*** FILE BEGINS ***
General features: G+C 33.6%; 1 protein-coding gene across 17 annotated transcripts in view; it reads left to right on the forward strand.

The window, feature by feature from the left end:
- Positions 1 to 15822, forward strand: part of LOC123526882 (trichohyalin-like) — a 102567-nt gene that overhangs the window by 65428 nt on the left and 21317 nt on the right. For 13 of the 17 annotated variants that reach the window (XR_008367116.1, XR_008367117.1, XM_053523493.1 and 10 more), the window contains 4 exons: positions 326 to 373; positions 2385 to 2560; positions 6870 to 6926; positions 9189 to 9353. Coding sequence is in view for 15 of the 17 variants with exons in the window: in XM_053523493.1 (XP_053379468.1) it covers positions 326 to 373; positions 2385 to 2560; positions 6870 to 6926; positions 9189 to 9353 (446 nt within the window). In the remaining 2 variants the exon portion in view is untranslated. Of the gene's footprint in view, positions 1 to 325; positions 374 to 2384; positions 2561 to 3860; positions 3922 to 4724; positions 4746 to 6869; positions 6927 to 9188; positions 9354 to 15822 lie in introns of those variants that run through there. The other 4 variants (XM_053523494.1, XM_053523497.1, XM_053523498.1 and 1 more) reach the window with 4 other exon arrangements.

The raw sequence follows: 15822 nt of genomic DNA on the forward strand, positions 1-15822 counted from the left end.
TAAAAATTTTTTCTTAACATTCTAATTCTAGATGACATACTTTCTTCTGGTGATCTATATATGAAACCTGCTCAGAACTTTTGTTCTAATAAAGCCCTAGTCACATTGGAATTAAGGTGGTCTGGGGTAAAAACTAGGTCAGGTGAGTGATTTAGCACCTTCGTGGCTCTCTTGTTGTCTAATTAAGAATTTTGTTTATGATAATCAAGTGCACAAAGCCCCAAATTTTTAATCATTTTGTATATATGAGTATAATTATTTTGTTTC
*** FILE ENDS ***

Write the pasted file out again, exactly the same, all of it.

General features: G+C 33.6%; 1 protein-coding gene across 17 annotated transcripts in view; it reads left to right on the forward strand.

The window, feature by feature from the left end:
- Positions 1 to 15822, forward strand: part of LOC123526882 (trichohyalin-like) — a 102567-nt gene that overhangs the window by 65428 nt on the left and 21317 nt on the right. For 13 of the 17 annotated variants that reach the window (XR_008367116.1, XR_008367117.1, XM_053523493.1 and 10 more), the window contains 4 exons: positions 326 to 373; positions 2385 to 2560; positions 6870 to 6926; positions 9189 to 9353. Coding sequence is in view for 15 of the 17 variants with exons in the window: in XM_053523493.1 (XP_053379468.1) it covers positions 326 to 373; positions 2385 to 2560; positions 6870 to 6926; positions 9189 to 9353 (446 nt within the window). In the remaining 2 variants the exon portion in view is untranslated. Of the gene's footprint in view, positions 1 to 325; positions 374 to 2384; positions 2561 to 3860; positions 3922 to 4724; positions 4746 to 6869; positions 6927 to 9188; positions 9354 to 15822 lie in introns of those variants that run through there. The other 4 variants (XM_053523494.1, XM_053523497.1, XM_053523498.1 and 1 more) reach the window with 4 other exon arrangements.

The raw sequence follows: 15822 nt of genomic DNA on the forward strand, positions 1-15822 counted from the left end.
TAAAAATTTTTTCTTAACATTCTAATTCTAGATGACATACTTTCTTCTGGTGATCTATATATGAAACCTGCTCAGAACTTTTGTTCTAATAAAGCCCTAGTCACATTGGAATTAAGGTGGTCTGGGGTAAAAACTAGGTCAGGTGAGTGATTTAGCACCTTCGTGGCTCTCTTGTTGTCTAATTAAGAATTTTGTTTATGATAATCAAGTGCACAAAGCCCCAAATTTTTAATCATTTTGTATATATGAGTATAATTATTTTGTTTC